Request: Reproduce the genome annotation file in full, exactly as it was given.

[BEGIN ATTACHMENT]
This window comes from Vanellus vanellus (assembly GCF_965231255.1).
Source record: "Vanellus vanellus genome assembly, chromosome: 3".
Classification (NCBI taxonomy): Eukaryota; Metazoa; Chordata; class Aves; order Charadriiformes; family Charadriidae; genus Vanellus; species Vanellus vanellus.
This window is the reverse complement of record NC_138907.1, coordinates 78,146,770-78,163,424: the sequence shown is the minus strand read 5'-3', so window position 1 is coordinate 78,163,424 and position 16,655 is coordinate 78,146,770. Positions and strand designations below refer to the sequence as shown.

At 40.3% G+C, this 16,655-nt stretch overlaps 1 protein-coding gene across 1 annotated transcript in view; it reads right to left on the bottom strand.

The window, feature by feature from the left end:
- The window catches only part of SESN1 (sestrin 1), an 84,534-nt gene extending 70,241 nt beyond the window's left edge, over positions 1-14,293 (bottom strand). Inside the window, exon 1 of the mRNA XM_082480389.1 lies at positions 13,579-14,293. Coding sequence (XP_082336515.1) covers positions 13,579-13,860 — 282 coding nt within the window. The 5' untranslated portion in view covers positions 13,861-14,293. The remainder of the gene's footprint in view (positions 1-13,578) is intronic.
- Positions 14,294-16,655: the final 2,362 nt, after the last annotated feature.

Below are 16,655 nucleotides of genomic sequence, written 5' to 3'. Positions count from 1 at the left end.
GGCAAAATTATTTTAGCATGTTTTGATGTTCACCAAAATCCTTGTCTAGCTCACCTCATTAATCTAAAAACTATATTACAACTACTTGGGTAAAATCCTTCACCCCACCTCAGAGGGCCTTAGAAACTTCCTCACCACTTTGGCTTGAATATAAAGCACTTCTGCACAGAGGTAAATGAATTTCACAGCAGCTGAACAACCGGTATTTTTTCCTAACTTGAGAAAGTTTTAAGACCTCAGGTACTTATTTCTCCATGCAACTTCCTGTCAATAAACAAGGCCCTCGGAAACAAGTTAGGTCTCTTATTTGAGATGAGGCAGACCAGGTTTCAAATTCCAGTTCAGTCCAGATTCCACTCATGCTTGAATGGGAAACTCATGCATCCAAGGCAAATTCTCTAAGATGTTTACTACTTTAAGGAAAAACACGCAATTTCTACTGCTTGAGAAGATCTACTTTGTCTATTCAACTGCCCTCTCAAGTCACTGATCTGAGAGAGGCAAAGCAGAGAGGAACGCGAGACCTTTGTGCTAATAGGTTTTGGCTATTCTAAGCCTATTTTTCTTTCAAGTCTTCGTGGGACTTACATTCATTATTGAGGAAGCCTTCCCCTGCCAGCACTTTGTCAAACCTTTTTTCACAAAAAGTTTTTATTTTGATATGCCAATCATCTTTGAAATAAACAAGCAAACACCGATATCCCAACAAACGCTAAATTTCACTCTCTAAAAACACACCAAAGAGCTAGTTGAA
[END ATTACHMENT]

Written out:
This window comes from Vanellus vanellus (assembly GCF_965231255.1).
Source record: "Vanellus vanellus genome assembly, chromosome: 3".
Classification (NCBI taxonomy): Eukaryota; Metazoa; Chordata; class Aves; order Charadriiformes; family Charadriidae; genus Vanellus; species Vanellus vanellus.
This window is the reverse complement of record NC_138907.1, coordinates 78,146,770-78,163,424: the sequence shown is the minus strand read 5'-3', so window position 1 is coordinate 78,163,424 and position 16,655 is coordinate 78,146,770. Positions and strand designations below refer to the sequence as shown.

At 40.3% G+C, this 16,655-nt stretch overlaps 1 protein-coding gene across 1 annotated transcript in view; it reads right to left on the bottom strand.

The window, feature by feature from the left end:
- The window catches only part of SESN1 (sestrin 1), an 84,534-nt gene extending 70,241 nt beyond the window's left edge, over positions 1-14,293 (bottom strand). Inside the window, exon 1 of the mRNA XM_082480389.1 lies at positions 13,579-14,293. Coding sequence (XP_082336515.1) covers positions 13,579-13,860 — 282 coding nt within the window. The 5' untranslated portion in view covers positions 13,861-14,293. The remainder of the gene's footprint in view (positions 1-13,578) is intronic.
- Positions 14,294-16,655: the final 2,362 nt, after the last annotated feature.

Below are 16,655 nucleotides of genomic sequence, written 5' to 3'. Positions count from 1 at the left end.
GGCAAAATTATTTTAGCATGTTTTGATGTTCACCAAAATCCTTGTCTAGCTCACCTCATTAATCTAAAAACTATATTACAACTACTTGGGTAAAATCCTTCACCCCACCTCAGAGGGCCTTAGAAACTTCCTCACCACTTTGGCTTGAATATAAAGCACTTCTGCACAGAGGTAAATGAATTTCACAGCAGCTGAACAACCGGTATTTTTTCCTAACTTGAGAAAGTTTTAAGACCTCAGGTACTTATTTCTCCATGCAACTTCCTGTCAATAAACAAGGCCCTCGGAAACAAGTTAGGTCTCTTATTTGAGATGAGGCAGACCAGGTTTCAAATTCCAGTTCAGTCCAGATTCCACTCATGCTTGAATGGGAAACTCATGCATCCAAGGCAAATTCTCTAAGATGTTTACTACTTTAAGGAAAAACACGCAATTTCTACTGCTTGAGAAGATCTACTTTGTCTATTCAACTGCCCTCTCAAGTCACTGATCTGAGAGAGGCAAAGCAGAGAGGAACGCGAGACCTTTGTGCTAATAGGTTTTGGCTATTCTAAGCCTATTTTTCTTTCAAGTCTTCGTGGGACTTACATTCATTATTGAGGAAGCCTTCCCCTGCCAGCACTTTGTCAAACCTTTTTTCACAAAAAGTTTTTATTTTGATATGCCAATCATCTTTGAAATAAACAAGCAAACACCGATATCCCAACAAACGCTAAATTTCACTCTCTAAAAACACACCAAAGAGCTAGTTGAA